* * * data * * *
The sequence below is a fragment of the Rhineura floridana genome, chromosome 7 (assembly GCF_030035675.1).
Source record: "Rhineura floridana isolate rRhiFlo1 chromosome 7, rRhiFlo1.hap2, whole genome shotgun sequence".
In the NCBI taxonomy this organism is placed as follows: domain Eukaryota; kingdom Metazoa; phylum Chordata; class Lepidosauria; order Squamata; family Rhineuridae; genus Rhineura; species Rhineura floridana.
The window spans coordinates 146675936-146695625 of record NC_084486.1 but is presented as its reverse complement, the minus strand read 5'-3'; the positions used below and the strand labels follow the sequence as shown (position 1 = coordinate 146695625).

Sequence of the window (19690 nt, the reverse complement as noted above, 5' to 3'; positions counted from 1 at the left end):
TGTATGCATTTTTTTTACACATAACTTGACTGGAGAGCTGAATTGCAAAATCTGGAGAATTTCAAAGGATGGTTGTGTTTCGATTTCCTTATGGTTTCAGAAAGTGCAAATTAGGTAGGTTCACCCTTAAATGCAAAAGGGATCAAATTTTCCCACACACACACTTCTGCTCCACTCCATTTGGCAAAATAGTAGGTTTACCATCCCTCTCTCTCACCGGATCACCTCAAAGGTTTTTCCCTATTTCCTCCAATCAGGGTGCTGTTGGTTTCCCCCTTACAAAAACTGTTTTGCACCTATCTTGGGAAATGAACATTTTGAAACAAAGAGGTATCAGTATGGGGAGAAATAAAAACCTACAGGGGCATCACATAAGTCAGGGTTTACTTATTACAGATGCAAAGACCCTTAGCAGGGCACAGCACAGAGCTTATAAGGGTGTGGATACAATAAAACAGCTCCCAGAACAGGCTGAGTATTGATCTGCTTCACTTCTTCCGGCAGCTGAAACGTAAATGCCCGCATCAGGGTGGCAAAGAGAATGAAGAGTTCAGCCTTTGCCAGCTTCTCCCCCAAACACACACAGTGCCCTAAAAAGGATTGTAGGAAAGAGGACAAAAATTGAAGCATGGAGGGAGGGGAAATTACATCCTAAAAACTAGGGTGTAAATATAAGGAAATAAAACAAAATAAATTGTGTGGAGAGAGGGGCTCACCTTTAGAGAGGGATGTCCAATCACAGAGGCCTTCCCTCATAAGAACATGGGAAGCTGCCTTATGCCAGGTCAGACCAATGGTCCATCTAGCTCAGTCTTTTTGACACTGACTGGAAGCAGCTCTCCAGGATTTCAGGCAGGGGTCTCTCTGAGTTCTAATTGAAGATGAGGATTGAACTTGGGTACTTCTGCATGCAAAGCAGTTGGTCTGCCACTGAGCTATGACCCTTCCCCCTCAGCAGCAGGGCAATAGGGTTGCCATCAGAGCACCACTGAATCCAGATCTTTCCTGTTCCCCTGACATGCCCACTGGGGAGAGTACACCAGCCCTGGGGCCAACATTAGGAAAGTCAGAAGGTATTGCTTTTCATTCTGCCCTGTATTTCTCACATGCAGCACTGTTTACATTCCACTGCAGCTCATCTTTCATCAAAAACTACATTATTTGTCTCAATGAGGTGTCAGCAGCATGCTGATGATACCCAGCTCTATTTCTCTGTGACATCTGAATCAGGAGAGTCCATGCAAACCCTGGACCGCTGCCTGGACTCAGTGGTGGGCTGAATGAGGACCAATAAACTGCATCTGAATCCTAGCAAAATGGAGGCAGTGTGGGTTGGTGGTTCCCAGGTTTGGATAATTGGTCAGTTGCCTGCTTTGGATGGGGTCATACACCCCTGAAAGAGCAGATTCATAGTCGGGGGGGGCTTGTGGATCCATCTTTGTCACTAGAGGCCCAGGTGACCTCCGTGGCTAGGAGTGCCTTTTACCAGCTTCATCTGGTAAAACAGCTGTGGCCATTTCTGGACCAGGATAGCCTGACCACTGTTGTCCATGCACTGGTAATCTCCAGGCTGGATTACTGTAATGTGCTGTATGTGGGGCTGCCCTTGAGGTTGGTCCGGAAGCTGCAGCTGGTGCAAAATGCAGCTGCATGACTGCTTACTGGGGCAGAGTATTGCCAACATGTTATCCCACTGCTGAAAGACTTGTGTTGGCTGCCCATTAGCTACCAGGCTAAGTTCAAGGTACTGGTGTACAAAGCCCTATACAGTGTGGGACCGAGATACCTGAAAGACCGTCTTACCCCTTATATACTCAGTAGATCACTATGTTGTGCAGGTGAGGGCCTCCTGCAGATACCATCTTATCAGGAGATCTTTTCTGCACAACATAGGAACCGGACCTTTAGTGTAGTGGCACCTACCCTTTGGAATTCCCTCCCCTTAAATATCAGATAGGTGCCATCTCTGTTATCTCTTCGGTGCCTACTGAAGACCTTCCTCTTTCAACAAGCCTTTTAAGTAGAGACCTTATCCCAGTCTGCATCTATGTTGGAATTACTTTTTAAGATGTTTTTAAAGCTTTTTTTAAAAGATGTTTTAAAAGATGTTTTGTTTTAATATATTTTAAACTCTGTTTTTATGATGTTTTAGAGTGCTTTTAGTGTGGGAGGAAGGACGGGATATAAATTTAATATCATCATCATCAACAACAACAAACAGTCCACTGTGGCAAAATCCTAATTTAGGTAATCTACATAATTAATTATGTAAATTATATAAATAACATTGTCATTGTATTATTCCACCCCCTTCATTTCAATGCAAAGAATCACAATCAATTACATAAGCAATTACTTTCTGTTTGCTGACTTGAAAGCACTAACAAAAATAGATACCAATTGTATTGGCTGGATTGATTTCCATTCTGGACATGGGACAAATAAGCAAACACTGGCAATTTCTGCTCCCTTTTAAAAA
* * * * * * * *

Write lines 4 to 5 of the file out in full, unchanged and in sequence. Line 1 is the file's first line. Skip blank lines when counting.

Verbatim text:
The window spans coordinates 146675936-146695625 of record NC_084486.1 but is presented as its reverse complement, the minus strand read 5'-3'; the positions used below and the strand labels follow the sequence as shown (position 1 = coordinate 146695625).

Sequence of the window (19690 nt, the reverse complement as noted above, 5' to 3'; positions counted from 1 at the left end):